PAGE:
The Passion of Mel Gibson
After watching Mel Gibson’s two-hour-and-six-minute “The Passion of the Christ” at the Fox Studio’s 200-seat Zanuck Theater, with barely a dozen carefully invited others in the audience, I came away with great admiration for Gibson.
Not for the film, I can assure you.
For while it is superbly photographed by Caleb Deschanel (“The Patriot,” “Being There” and “Black Stallion”) you can’t but sit in awe of Gibson’s brilliant publicity juggernaut that could teach Barnum and Bailey a thing or two about the not-so-delicate art of movie promotion and marketing.
This has to be the most brilliant marketing campaign in the history of movies. First, the story goes out: This movie will be in Latin and Aramaic and there will be no subtitles. The media swallows that one whole. Inevitably by the time the film is finished there are subtitles galore. Gibson may be a gambler, but he’s no fool, and there’s upwards of $25 million of his own money riding on this one. Then, there is the masterstroke of inviting a few token Jews to screenings. The inevitable cries of anti-Semitism guarantee ink in major newspapers worldwide — getting some Jews to cry anti-Semitism being only marginally more difficult than encouraging a yellow dog Democrat to attack Rush Limbaugh. Exhibit No. 1: When can you remember anyone securing a solid hour of “Primetime” puffery for an independent, unbelievably bloody (I defy anyone not to look away at certain points in this interminable torture) movie on a religious theme, in two dead languages yet?
So did we all fall into Gibson’s trap? Don’t bet the farm against it. This guy’s been around Hollywood for a long time. He knows what works.
Which brings us to the movie and the central issue — and no matter how much Gibson dodges the question that’s what the film is all about: Did the Jews kill Jesus? (Promotional postcards distributed by mainstream churches in North America do indeed provoke: “Who killed Christ?”) Gibson has removed from the subtitles the line in which the Jewish leaders, in encouraging Pilate to order the crucifixion, take the responsibility for the blood of Jesus into their hands and the hands of their children — the justification for centuries of Jewish persecution. The line remains “in the background” in the Aramaic dialogue. But he leaves no doubt whatsoever that the Jewish high priests under the leadership of the “ugly monster” Caiaphas, who on this evidence could have used a good dentist and cosmetic surgery, were the real instigators of the crucifixion. And that that perfectly decent chap Pontius Pilate, and his even nicer wife, really tried everything they could to talk some humanity into the bloodthirsty Sanhedrin.
The central problem with the film is that it is not the story of Jesus’ life. It is the story of his death: The slowest (all 12 hours of it), bloodiest, most painful death ever depicted on film. There are a very few fleeting flashbacks, all of which entirely, perhaps deliberately, miss any explanation of how we got to this point.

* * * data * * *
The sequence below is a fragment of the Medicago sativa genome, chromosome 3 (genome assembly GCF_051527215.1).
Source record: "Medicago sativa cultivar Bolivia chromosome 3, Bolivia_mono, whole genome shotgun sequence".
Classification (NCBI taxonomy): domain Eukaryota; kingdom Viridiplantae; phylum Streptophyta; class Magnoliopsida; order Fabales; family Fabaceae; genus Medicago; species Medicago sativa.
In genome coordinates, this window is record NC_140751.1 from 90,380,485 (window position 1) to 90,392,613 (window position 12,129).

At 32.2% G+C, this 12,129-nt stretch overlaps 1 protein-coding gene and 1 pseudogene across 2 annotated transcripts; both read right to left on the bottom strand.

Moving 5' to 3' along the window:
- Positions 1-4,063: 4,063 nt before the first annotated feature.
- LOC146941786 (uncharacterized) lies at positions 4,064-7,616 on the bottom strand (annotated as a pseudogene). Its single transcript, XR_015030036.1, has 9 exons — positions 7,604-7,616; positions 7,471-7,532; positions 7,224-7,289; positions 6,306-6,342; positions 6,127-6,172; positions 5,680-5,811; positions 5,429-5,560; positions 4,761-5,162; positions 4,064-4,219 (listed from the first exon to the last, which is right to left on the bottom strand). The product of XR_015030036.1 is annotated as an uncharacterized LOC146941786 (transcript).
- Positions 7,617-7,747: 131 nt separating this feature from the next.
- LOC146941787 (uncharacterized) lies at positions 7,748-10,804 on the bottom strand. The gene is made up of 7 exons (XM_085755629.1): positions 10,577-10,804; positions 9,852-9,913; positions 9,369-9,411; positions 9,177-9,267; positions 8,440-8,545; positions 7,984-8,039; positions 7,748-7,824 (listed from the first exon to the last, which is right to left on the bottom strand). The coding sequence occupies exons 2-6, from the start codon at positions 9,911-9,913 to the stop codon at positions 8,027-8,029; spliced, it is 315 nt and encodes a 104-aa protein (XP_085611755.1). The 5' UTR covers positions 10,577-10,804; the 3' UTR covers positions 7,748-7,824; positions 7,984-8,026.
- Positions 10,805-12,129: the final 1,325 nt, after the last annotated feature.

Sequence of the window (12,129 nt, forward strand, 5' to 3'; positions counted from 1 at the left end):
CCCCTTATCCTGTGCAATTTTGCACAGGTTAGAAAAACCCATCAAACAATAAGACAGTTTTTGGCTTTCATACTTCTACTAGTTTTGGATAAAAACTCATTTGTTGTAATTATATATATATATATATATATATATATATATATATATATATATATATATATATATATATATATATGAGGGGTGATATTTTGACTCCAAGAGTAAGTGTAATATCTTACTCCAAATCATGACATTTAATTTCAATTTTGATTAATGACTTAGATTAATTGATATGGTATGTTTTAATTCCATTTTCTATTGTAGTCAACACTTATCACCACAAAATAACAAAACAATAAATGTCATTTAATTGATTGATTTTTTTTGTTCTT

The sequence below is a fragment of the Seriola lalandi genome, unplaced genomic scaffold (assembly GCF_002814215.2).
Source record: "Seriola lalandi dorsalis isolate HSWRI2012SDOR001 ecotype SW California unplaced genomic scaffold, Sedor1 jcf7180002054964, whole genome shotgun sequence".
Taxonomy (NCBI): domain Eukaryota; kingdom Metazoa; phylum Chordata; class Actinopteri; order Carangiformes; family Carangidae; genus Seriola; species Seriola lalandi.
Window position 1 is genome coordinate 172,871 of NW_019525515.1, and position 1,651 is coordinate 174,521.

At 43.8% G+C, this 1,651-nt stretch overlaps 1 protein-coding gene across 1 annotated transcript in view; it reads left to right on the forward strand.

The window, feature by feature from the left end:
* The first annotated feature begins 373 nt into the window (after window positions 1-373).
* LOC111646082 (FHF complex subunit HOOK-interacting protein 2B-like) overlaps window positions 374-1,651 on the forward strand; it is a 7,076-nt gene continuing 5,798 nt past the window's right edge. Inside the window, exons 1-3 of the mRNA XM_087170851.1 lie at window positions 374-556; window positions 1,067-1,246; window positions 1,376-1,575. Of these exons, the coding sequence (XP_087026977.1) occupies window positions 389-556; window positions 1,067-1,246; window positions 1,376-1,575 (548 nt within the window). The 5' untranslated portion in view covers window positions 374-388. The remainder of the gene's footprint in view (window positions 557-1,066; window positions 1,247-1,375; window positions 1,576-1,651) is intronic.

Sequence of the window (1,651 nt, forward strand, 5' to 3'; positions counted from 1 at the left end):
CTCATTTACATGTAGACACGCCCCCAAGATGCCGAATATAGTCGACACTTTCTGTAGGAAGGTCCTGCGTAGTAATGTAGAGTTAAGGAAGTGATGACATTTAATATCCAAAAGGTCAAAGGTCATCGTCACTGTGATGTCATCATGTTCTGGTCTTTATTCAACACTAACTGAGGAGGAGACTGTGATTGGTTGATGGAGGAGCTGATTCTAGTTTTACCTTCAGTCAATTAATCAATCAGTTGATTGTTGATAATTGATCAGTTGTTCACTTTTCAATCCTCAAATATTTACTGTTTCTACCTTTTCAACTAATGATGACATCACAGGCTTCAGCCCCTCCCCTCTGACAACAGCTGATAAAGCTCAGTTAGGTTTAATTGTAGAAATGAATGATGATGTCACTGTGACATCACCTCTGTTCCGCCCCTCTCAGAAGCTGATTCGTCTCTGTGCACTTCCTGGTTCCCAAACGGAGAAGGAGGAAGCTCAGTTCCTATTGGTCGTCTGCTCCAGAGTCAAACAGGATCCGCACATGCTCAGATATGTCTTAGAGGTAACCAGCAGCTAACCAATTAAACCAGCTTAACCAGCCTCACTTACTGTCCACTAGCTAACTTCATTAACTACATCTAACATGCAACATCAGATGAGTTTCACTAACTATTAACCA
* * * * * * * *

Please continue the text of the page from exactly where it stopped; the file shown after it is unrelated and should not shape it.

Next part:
Why is this nice guy, who does nothing but preach sweetness and goodness and lovingkindness to everyone with whom he comes in contact, being treated like this? Why do the Jewish leaders want to get rid of him? One looks in vain for answers from the story “According to Gibson.” (He said the background is too well-known to anyone familiar with the Gospels so there was really no need to go into any explanations.)
In fact, it’s obvious from even a cursory viewing of the movie that he is not interested in historical niceties involving complex philosophical and cultural forces. His only answer — and it’s a lame one, even in a movie era obsessed with hobbits and goblins and child wizards — comes in the shape of a strange hermaphrodite, hooded creature that lurks on the edge of the crowd scenes and apparently represents Satan. For Gibson, the death of Jesus is a simple tale of good and evil — no further explanation required. His devotion to mediaeval nuns of 16th-century Spain and to his radical father for whom the current pope is a Polish heretic, gives him a simple, almost childlike black-and-white theology that is not too different from that preached by the Taliban.
Gibson, like most ludicrously powerful, rich, undereducated superstars, is immune to logic or history, and if he wants to propagate the “Gospel according to Mel” who can stop him? He’s the director and therefore entitled to shade his story as he sees fit. His version of the story of the Scottish rebel William Wallace in “Braveheart” — as any student of Scots history can attest — was no more accurate than his version of the story of Jesus of Nazareth. But his romantic ignorance of the struggles of the Highlanders against the English has considerably less serious implications.
As Jewish leaders cry for footnotes to accompany the movie, let me put in my suggestions: It would be nice if everyone who sees the movie was encouraged to go out and buy the best-selling book “The Sword of Constantine,” a scholarly and extremely readable account by James Carroll of the dealings of the Catholic Church with the Jews for the last 2,000 years. It would also be nice if just one Jewish leader had the guts to say we will hold Gibson personally responsible for any Jew who is injured as a result of this film, and that includes all the children who will run home from school having been accused — yet again — of “killing God.”
Ivor Davis writes for The New York Times and Los Angeles Times syndicates.